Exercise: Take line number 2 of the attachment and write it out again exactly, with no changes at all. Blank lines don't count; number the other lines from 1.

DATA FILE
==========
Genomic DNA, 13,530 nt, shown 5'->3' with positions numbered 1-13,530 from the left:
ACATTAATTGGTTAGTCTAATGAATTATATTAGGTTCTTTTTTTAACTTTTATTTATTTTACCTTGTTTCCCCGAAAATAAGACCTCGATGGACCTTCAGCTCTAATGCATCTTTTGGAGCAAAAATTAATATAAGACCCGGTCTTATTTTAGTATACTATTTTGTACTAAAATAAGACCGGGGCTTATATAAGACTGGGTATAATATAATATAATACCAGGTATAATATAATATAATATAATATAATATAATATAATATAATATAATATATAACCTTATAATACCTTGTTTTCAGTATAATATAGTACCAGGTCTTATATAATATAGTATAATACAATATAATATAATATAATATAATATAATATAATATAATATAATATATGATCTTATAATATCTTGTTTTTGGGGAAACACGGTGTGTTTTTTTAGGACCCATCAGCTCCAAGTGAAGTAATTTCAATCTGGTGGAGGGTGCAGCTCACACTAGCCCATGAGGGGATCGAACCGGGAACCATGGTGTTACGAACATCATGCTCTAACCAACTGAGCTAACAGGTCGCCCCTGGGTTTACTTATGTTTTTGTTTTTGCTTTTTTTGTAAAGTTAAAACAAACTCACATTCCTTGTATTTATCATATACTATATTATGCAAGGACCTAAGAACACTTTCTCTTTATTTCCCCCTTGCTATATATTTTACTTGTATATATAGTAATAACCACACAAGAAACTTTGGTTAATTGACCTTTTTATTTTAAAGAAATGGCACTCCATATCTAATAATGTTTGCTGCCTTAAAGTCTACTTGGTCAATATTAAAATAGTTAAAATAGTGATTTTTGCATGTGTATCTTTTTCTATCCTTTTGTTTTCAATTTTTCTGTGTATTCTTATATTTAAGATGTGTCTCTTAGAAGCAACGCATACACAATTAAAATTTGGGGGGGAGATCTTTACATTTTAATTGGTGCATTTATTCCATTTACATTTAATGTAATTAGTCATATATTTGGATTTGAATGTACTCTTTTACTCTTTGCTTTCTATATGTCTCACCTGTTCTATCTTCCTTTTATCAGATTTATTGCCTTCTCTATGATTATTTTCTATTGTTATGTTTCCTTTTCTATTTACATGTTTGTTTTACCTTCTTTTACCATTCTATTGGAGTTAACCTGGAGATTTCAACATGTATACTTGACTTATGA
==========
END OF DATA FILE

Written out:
ACATTAATTGGTTAGTCTAATGAATTATATTAGGTTCTTTTTTTAACTTTTATTTATTTTACCTTGTTTCCCCGAAAATAAGACCTCGATGGACCTTCAGCTCTAATGCATCTTTTGGAGCAAAAATTAATATAAGACCCGGTCTTATTTTAGTATACTATTTTGTACTAAAATAAGACCGGGGCTTATATAAGACTGGGTATAATATAATATAATACCAGGTATAATATAATATAATATAATATAATATAATATAATATAATATAATATATAACCTTATAATACCTTGTTTTCAGTATAATATAGTACCAGGTCTTATATAATATAGTATAATACAATATAATATAATATAATATAATATAATATAATATAATATAATATATGATCTTATAATATCTTGTTTTTGGGGAAACACGGTGTGTTTTTTTAGGACCCATCAGCTCCAAGTGAAGTAATTTCAATCTGGTGGAGGGTGCAGCTCACACTAGCCCATGAGGGGATCGAACCGGGAACCATGGTGTTACGAACATCATGCTCTAACCAACTGAGCTAACAGGTCGCCCCTGGGTTTACTTATGTTTTTGTTTTTGCTTTTTTTGTAAAGTTAAAACAAACTCACATTCCTTGTATTTATCATATACTATATTATGCAAGGACCTAAGAACACTTTCTCTTTATTTCCCCCTTGCTATATATTTTACTTGTATATATAGTAATAACCACACAAGAAACTTTGGTTAATTGACCTTTTTATTTTAAAGAAATGGCACTCCATATCTAATAATGTTTGCTGCCTTAAAGTCTACTTGGTCAATATTAAAATAGTTAAAATAGTGATTTTTGCATGTGTATCTTTTTCTATCCTTTTGTTTTCAATTTTTCTGTGTATTCTTATATTTAAGATGTGTCTCTTAGAAGCAACGCATACACAATTAAAATTTGGGGGGGAGATCTTTACATTTTAATTGGTGCATTTATTCCATTTACATTTAATGTAATTAGTCATATATTTGGATTTGAATGTACTCTTTTACTCTTTGCTTTCTATATGTCTCACCTGTTCTATCTTCCTTTTATCAGATTTATTGCCTTCTCTATGATTATTTTCTATTGTTATGTTTCCTTTTCTATTTACATGTTTGTTTTACCTTCTTTTACCATTCTATTGGAGTTAACCTGGAGATTTCAACATGTATACTTGACTTATGA